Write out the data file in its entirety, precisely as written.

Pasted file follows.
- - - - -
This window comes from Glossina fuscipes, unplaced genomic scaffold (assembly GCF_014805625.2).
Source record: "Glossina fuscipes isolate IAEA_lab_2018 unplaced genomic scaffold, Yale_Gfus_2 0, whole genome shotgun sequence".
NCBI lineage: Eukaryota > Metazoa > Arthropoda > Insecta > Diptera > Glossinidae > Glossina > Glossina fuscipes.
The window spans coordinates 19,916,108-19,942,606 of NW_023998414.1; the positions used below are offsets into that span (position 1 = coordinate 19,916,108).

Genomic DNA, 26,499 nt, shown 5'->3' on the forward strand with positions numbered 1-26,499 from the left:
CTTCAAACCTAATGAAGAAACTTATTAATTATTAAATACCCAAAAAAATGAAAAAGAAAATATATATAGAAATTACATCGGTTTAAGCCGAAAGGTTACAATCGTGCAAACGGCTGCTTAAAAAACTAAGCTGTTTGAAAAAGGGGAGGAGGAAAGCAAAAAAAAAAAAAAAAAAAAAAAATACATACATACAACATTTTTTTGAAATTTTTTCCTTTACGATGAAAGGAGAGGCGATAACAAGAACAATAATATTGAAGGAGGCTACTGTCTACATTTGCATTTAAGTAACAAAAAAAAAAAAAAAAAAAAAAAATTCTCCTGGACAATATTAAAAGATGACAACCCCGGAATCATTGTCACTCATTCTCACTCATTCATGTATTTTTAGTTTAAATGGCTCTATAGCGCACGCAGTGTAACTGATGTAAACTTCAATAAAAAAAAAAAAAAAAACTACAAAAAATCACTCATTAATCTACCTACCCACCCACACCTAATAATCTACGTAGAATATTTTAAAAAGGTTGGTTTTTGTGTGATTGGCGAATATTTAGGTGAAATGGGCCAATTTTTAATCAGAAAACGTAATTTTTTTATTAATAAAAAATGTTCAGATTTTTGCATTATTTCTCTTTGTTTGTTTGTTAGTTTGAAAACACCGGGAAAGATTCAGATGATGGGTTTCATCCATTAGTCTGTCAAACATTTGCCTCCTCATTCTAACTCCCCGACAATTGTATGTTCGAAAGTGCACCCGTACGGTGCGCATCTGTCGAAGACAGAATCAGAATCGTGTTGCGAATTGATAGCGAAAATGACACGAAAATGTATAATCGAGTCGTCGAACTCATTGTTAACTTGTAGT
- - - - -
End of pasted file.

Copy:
This window comes from Glossina fuscipes, unplaced genomic scaffold (assembly GCF_014805625.2).
Source record: "Glossina fuscipes isolate IAEA_lab_2018 unplaced genomic scaffold, Yale_Gfus_2 0, whole genome shotgun sequence".
NCBI lineage: Eukaryota > Metazoa > Arthropoda > Insecta > Diptera > Glossinidae > Glossina > Glossina fuscipes.
The window spans coordinates 19,916,108-19,942,606 of NW_023998414.1; the positions used below are offsets into that span (position 1 = coordinate 19,916,108).

Genomic DNA, 26,499 nt, shown 5'->3' on the forward strand with positions numbered 1-26,499 from the left:
CTTCAAACCTAATGAAGAAACTTATTAATTATTAAATACCCAAAAAAATGAAAAAGAAAATATATATAGAAATTACATCGGTTTAAGCCGAAAGGTTACAATCGTGCAAACGGCTGCTTAAAAAACTAAGCTGTTTGAAAAAGGGGAGGAGGAAAGCAAAAAAAAAAAAAAAAAAAAAAAATACATACATACAACATTTTTTTGAAATTTTTTCCTTTACGATGAAAGGAGAGGCGATAACAAGAACAATAATATTGAAGGAGGCTACTGTCTACATTTGCATTTAAGTAACAAAAAAAAAAAAAAAAAAAAAAAATTCTCCTGGACAATATTAAAAGATGACAACCCCGGAATCATTGTCACTCATTCTCACTCATTCATGTATTTTTAGTTTAAATGGCTCTATAGCGCACGCAGTGTAACTGATGTAAACTTCAATAAAAAAAAAAAAAAAAACTACAAAAAATCACTCATTAATCTACCTACCCACCCACACCTAATAATCTACGTAGAATATTTTAAAAAGGTTGGTTTTTGTGTGATTGGCGAATATTTAGGTGAAATGGGCCAATTTTTAATCAGAAAACGTAATTTTTTTATTAATAAAAAATGTTCAGATTTTTGCATTATTTCTCTTTGTTTGTTTGTTAGTTTGAAAACACCGGGAAAGATTCAGATGATGGGTTTCATCCATTAGTCTGTCAAACATTTGCCTCCTCATTCTAACTCCCCGACAATTGTATGTTCGAAAGTGCACCCGTACGGTGCGCATCTGTCGAAGACAGAATCAGAATCGTGTTGCGAATTGATAGCGAAAATGACACGAAAATGTATAATCGAGTCGTCGAACTCATTGTTAACTTGTAGT